While I get that people who say “think positive/cheer up” and that sort of thing are well-intentioned, maybe even trying to help—the result for me is the opposite. I just get more pissed off, because in my mind, my feelings are being diminished, dismissed, blown off. That never feels good. Cancer sucks, but being told how to do cancer sucks too. Part of the crapfest that is cancer is the culture around it (especially true in breast cancer), and the culture demands conformity, and as I’ve said in previous posts, I cannot do conformity. It is great that the normal, socially acceptable warrior/pink/rah-rah methods work for the majority of folks, I can respect that. I’ve seen people swallow negativity and wondered if they could achieve better peace by letting it out, but it is not my place to tell them what to do. And I don’t want to be told what to do/how to handle cancer either.

This blog is to escape and to challenge all of the bullshit in the warrior cancer/don’t worry, be happy world that just does not ring true for me. Here, I express my thoughts in my way, no matter if they are angry, or blunt, or whatever other unpleasant adjectives can be applied to them. Here, I express my experiences of cancer without (much) self-censorship. My professional life before 2012 was very constricting, so I wanted a space where the rules, limits, deadlines, ideas were mine alone. This is that space.

I think many would tell me I should keep my ugly thoughts to myself; I should stop sending negativity out into the universe, or blogosphere. But my challenge to that attitude is this: why is expressing negative feelings automatically considered a negative action—why can it not be viewed as a positive, “working through it” technique, which is kind of the point of a lot of therapy? How can bad feelings be turned around if not confronted, if they are constantly submerged, denied, hidden politely away? And most of all, why is it assumed that expressing negativity means the one expressing it is negative on the whole, and somehow not capable of experiencing other emotions (sometimes simultaneously)?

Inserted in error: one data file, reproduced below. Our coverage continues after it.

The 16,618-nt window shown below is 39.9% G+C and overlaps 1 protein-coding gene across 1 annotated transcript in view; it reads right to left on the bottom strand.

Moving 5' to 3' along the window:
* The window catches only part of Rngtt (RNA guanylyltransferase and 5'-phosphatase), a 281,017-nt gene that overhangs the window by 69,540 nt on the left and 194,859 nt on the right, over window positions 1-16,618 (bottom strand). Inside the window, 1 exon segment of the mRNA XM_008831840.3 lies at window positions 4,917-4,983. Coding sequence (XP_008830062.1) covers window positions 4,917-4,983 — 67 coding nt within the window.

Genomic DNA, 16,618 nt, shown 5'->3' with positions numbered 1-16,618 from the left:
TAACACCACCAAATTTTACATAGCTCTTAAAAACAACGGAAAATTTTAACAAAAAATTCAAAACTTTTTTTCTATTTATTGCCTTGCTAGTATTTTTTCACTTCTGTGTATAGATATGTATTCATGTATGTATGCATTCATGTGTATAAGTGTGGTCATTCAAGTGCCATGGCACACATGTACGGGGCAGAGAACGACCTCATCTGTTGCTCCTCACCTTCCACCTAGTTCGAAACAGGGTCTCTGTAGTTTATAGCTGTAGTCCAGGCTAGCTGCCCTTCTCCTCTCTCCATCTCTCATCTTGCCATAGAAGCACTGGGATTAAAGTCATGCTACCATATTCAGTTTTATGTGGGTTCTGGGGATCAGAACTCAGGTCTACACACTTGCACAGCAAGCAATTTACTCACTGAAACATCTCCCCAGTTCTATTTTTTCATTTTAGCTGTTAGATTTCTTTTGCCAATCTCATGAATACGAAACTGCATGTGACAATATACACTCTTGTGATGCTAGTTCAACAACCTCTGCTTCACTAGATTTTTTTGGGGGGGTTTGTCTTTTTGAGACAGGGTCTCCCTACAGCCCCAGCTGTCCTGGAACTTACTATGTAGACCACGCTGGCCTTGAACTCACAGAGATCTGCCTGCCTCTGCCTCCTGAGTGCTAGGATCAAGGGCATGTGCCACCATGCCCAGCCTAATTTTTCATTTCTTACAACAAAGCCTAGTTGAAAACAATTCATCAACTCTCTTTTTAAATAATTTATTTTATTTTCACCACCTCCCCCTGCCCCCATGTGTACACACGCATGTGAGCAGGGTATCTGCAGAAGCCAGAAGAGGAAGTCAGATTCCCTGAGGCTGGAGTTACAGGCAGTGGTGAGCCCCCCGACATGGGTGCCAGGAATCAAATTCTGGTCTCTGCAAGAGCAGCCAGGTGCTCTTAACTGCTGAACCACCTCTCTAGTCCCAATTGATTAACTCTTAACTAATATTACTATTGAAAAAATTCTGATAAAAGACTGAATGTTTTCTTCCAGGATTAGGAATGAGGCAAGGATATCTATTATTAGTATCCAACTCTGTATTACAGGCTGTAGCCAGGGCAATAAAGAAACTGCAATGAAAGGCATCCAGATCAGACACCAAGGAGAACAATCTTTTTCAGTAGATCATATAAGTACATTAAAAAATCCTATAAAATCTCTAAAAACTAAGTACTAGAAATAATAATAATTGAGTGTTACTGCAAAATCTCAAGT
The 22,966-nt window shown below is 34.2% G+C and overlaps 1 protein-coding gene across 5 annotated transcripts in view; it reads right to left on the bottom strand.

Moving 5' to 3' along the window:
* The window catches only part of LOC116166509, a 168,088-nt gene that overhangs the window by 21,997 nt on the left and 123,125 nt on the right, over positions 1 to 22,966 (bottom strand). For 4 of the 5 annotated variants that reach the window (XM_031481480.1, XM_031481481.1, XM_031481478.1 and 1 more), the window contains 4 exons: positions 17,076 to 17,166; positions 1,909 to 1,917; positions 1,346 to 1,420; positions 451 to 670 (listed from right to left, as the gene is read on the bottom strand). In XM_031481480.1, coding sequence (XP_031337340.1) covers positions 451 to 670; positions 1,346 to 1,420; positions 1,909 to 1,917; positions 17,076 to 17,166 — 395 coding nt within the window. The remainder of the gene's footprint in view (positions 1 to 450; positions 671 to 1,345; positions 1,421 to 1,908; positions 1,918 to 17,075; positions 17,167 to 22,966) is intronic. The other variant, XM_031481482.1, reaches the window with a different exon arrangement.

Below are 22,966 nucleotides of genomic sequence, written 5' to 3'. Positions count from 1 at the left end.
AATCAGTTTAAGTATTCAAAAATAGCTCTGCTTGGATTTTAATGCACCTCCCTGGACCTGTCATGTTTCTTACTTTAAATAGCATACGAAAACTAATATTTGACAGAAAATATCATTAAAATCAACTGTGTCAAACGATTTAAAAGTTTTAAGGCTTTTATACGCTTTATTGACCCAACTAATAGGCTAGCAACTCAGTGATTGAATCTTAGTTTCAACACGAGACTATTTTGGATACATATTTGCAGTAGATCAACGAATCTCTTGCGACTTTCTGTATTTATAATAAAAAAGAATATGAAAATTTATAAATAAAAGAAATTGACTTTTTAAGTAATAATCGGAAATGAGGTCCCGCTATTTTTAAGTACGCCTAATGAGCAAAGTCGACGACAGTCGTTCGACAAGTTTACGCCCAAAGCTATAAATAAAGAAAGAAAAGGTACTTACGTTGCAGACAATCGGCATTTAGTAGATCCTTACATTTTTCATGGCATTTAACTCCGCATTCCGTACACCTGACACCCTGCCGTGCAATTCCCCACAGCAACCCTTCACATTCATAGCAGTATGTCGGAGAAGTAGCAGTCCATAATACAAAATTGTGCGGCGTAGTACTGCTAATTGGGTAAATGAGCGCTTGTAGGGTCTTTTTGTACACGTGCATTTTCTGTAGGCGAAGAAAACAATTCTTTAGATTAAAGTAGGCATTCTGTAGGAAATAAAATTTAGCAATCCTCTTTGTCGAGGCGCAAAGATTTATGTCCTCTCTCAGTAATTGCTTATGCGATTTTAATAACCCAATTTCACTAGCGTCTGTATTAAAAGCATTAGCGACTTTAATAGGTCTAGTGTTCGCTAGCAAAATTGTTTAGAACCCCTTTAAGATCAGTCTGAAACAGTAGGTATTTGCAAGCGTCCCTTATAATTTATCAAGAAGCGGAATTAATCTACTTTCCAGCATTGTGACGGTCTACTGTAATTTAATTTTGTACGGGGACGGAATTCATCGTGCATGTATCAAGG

My blogs are not read by many, but the few comments I’ve gotten here or on the other blog tend to say “thanks”, and some variation of “I thought I was the only one who felt that/this is what I’ve been trying to say.” So while many hear/read thoughts that make them uncomfortable (which might be behind some of the “get happy” suggestions rather than a desire to really help), those same thoughts provide comfort to a few. I remember all too well last October not knowing what search terms to use to find people with opinions similar to mine, and I remember all too well how relieved I was to stumble, bass-ackwards, onto blogs that did express such opinions. So if my blog is just one more place someone can stumble upon and find relief, then my own victory over anger & company is nearly complete. I hope your victory can be found here too.